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Qual Health Res. 2010 Aug;20(8):1116-27. doi: 10.1177/1049732310369914. Epub 2010 May 12.

Being in the patient position: experiences of health care among people with irritable bowel syndrome.

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Karolinska Institute, Stockholm, Sweden.


The purpose of this study was to gain in-depth understanding of what it is like for a person with irritable bowel syndrome to be in the patient position in encounters with health care providers. We conducted qualitative interviews with nine individuals. Our analysis, guided by interpretive description, revealed experiences of unsupportive and supportive encounters. Unsupportive encounters were shaped by humiliation, insignificance, and abandonment. Not feeling believed and acknowledged as persons made the participants lose trust in their own experience, which enhanced their unfamiliar mood of being in the world. Supportive encounters were less prominent. These were characterized by openness and acknowledgment of the patient's lifeworld. Feeling significant and being listened to promoted feelings of being in a partnered, cocreating relationship. It is reasonable to assume that care originating in the patient's lifeworld would support the patients to use their strength to manage illness and regain familiarity in everyday life.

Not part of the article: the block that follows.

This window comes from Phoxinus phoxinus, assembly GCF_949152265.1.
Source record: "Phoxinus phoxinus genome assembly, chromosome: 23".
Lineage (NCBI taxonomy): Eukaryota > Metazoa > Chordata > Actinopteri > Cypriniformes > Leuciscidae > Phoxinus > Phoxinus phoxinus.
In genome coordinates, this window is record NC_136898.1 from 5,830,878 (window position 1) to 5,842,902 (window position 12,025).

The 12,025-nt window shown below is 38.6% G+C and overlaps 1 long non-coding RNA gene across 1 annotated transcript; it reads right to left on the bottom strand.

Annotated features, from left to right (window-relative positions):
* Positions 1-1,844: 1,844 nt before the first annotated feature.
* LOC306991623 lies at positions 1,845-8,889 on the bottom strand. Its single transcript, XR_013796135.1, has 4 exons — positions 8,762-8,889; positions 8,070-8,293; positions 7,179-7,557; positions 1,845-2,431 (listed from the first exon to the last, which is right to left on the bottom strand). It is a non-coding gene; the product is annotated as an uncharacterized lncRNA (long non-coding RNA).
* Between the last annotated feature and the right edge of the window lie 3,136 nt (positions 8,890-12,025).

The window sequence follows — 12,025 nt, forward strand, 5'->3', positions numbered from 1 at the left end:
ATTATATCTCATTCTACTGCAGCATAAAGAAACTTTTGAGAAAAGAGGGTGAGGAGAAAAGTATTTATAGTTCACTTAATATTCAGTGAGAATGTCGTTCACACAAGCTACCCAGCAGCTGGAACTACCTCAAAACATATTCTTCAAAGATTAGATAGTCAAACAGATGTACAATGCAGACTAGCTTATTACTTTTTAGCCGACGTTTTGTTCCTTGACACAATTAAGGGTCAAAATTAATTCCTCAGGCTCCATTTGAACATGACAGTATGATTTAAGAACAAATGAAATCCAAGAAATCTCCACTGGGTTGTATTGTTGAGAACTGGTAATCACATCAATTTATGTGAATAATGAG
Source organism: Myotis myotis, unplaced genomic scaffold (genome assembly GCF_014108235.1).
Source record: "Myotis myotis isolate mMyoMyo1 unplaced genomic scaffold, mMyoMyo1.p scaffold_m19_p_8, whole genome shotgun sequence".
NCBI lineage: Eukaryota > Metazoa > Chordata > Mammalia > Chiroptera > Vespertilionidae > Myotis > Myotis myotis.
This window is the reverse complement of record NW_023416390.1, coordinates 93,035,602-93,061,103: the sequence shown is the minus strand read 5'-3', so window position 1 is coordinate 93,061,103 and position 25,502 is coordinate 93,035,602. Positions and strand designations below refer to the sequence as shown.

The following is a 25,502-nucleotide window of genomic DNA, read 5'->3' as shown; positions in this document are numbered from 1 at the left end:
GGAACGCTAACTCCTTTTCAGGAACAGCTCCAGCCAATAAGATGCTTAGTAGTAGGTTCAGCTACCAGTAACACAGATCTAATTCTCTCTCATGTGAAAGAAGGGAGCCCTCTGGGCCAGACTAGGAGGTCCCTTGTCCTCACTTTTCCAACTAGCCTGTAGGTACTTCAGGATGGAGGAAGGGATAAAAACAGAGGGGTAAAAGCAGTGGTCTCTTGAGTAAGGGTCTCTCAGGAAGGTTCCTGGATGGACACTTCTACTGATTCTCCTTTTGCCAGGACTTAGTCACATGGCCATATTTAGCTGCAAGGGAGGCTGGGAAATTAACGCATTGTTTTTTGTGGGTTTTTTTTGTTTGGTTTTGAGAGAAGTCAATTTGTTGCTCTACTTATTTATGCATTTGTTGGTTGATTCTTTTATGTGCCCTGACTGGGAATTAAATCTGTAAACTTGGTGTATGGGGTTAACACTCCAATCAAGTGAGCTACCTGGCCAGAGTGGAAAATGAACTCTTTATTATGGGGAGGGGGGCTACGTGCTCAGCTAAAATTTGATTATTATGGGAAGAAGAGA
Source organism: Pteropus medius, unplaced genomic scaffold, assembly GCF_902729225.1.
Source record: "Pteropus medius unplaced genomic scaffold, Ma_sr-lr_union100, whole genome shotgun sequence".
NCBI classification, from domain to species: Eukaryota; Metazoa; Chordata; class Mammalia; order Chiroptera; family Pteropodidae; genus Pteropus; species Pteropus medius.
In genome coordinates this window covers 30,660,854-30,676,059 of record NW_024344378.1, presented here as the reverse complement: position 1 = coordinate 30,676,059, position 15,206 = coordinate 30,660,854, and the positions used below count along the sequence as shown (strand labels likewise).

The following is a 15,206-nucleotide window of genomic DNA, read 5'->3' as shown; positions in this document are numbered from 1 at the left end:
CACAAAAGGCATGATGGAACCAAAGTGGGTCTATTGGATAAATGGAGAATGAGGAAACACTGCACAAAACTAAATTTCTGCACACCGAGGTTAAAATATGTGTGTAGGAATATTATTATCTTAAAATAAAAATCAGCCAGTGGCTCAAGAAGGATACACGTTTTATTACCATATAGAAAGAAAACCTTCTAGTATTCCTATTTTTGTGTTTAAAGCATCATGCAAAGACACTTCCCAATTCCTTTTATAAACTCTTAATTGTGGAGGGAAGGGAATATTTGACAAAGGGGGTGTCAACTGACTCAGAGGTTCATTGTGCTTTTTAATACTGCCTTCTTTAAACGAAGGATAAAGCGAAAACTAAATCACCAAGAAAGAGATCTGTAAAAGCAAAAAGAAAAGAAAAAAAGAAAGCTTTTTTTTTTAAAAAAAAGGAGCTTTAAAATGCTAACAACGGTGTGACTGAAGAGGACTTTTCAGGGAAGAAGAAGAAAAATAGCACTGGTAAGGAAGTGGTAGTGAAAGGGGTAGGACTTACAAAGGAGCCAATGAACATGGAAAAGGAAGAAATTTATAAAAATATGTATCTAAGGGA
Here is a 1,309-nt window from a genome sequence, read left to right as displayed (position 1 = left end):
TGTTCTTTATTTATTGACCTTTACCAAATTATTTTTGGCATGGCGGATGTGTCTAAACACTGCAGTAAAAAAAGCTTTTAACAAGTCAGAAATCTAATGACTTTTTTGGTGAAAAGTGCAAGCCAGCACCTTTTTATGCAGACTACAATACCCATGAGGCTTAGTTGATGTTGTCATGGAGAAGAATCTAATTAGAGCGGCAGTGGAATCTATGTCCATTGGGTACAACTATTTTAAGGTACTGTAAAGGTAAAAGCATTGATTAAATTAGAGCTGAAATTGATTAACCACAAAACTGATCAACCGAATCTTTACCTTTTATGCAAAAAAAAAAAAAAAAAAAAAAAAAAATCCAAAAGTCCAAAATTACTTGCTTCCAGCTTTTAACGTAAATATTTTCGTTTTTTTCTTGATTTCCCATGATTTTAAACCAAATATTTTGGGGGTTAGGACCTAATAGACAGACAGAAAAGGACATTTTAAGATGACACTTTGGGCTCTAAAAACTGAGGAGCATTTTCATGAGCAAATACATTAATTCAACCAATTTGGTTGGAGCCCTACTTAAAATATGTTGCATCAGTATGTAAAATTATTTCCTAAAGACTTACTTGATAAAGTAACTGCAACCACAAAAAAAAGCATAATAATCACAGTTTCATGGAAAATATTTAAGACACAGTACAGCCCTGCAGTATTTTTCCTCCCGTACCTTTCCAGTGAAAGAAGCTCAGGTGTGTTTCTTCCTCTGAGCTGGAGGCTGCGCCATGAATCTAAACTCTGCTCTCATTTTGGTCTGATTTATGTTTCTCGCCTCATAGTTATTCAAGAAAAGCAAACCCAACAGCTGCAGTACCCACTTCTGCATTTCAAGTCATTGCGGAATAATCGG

[Indexed for MEDLINE]

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